In 2023, consumer spending is remaining resilient with in a strong job market, despite the collision of inflation and interest rates. The economy remains different from pre-pandemic days, but shipping volumes are beginning to once again resemble the time before COVID-19.
“Economists and shipping lines increasingly wonder why the decline in container import demand is so much at odds with continuous growth in consumer demand,” said Hackett Associates Founder Ben Hackett, in a statement. “Import container shipments have returned the pre-pandemic levels seen in 2019 and appear likely to stay there for a while.”
Retailers and logistics professionals alike are looking to the second half of the year for a potential upswing. Peak shipping season occurs in the summer, which is in preparation for peak shopping season over the holidays.
Yet disruption could occur on the West Coast if labor issues can’t be settled. This week, ports from Los Angeles to Seattle reported closures and slowdowns as ongoing union disputes boil over, CNBC reported. NRF called on the Biden administration to intervene.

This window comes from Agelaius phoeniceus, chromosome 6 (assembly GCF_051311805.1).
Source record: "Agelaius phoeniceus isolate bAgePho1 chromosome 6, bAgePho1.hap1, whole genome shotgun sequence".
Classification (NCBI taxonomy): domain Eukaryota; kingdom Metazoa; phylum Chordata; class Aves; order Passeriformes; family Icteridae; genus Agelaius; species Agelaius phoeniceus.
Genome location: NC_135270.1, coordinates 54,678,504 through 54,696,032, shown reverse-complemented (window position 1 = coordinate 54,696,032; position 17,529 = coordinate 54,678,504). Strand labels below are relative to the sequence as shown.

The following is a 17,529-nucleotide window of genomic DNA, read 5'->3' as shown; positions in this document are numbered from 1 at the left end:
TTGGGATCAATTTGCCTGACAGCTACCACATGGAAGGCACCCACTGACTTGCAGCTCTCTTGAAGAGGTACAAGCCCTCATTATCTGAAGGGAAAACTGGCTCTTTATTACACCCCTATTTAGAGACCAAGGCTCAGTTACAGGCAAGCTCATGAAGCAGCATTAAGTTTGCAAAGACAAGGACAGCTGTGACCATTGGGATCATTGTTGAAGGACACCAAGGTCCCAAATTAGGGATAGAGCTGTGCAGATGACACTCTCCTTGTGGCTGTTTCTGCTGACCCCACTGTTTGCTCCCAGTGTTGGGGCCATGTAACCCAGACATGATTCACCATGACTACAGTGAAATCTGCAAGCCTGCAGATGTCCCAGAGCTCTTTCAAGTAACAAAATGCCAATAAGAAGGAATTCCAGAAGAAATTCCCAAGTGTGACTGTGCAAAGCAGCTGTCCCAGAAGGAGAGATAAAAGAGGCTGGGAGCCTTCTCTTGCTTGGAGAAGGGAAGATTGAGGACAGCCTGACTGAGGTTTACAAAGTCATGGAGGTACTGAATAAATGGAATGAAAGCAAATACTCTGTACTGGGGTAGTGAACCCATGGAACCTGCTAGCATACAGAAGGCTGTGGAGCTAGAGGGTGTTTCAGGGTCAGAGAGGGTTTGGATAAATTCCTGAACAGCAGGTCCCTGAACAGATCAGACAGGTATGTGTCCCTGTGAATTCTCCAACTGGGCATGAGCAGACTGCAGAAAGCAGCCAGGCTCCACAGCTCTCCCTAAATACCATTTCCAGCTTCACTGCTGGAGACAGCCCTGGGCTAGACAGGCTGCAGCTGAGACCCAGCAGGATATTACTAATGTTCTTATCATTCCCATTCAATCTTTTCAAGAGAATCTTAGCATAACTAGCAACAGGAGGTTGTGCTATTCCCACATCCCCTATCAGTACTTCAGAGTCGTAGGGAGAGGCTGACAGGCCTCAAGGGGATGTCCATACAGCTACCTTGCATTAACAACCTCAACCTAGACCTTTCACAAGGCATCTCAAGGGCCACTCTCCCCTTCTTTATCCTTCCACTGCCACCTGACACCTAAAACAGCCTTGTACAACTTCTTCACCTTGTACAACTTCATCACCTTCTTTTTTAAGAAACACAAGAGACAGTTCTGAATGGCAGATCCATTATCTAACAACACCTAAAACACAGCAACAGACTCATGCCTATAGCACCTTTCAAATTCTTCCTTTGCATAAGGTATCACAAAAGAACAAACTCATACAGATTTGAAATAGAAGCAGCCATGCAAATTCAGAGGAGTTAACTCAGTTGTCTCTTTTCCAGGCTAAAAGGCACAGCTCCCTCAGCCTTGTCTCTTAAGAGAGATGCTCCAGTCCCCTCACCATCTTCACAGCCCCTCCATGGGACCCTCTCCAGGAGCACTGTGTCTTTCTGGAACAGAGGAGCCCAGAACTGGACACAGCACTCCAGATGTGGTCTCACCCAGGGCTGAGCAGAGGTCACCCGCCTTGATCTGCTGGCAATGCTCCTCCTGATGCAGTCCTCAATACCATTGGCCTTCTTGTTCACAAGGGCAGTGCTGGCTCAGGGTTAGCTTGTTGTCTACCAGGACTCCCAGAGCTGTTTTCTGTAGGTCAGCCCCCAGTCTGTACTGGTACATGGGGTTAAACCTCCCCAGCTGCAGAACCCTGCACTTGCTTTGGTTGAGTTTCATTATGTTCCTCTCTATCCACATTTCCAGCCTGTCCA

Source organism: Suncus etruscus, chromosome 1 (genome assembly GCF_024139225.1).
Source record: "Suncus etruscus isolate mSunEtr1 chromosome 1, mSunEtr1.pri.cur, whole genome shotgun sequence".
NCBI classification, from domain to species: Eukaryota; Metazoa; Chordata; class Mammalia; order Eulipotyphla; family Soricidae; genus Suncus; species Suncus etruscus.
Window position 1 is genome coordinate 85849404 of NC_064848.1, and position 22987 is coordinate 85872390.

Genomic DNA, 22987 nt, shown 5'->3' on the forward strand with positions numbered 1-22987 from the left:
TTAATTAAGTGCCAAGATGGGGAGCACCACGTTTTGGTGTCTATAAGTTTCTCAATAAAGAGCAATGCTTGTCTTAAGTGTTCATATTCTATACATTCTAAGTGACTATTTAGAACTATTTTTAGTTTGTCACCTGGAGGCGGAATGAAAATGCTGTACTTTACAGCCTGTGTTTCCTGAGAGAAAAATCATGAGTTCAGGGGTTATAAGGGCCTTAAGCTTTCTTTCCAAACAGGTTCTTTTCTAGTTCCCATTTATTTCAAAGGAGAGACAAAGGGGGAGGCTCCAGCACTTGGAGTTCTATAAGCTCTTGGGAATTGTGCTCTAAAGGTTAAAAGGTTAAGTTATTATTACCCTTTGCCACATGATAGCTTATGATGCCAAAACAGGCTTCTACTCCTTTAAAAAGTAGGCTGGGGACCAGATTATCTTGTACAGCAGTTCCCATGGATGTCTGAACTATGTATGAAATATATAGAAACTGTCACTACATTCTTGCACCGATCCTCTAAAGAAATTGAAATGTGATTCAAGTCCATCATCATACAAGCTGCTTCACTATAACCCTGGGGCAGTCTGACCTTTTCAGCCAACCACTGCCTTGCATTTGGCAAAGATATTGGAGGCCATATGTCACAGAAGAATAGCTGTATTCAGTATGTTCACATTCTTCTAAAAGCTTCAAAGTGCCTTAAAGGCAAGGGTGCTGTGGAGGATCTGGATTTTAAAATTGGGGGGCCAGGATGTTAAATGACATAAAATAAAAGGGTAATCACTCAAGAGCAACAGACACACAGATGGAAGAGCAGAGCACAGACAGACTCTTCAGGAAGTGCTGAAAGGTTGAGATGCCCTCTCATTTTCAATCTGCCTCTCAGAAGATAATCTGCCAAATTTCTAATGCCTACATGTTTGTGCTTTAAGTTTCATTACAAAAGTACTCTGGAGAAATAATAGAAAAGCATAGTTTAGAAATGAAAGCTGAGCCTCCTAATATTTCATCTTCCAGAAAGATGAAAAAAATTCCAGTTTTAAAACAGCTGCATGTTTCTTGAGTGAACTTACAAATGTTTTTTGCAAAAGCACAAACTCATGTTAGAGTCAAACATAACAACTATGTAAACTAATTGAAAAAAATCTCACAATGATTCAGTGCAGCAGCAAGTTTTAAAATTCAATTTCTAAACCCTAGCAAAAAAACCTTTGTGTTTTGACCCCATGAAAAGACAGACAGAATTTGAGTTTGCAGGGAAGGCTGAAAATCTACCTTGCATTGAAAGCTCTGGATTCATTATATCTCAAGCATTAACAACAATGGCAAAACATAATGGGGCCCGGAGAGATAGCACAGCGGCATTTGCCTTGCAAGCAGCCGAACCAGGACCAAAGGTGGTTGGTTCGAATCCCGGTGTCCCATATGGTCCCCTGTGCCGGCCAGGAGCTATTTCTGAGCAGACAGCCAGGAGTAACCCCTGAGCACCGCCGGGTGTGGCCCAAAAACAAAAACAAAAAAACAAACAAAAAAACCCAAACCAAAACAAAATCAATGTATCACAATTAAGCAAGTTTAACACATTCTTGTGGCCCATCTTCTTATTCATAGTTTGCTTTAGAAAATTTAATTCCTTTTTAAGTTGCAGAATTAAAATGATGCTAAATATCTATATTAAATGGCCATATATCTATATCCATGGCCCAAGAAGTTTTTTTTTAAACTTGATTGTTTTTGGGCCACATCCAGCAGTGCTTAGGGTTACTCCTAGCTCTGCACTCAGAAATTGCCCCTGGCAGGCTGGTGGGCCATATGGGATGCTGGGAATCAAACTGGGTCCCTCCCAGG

“Cargo volume is lower than last year but retailers are entering the busiest shipping season of the year bringing in holiday merchandise. The last thing retailers and other shippers need is ongoing disruption at the ports,” aid NRF Vice President for Supply Chain and Customs Policy Jonathan Gold said. “If labor and management can’t reach agreement and operate smoothly and efficiently, retailers will have no choice but to continue to take their cargo to East Coast and Gulf Coast gateways. We continue to urge the administration to step in and help the parties reach an agreement and end the disruptions so operations can return to normal. We’ve had enough unavoidable supply chain issues the past two years. This is not the time for one that can be avoided.”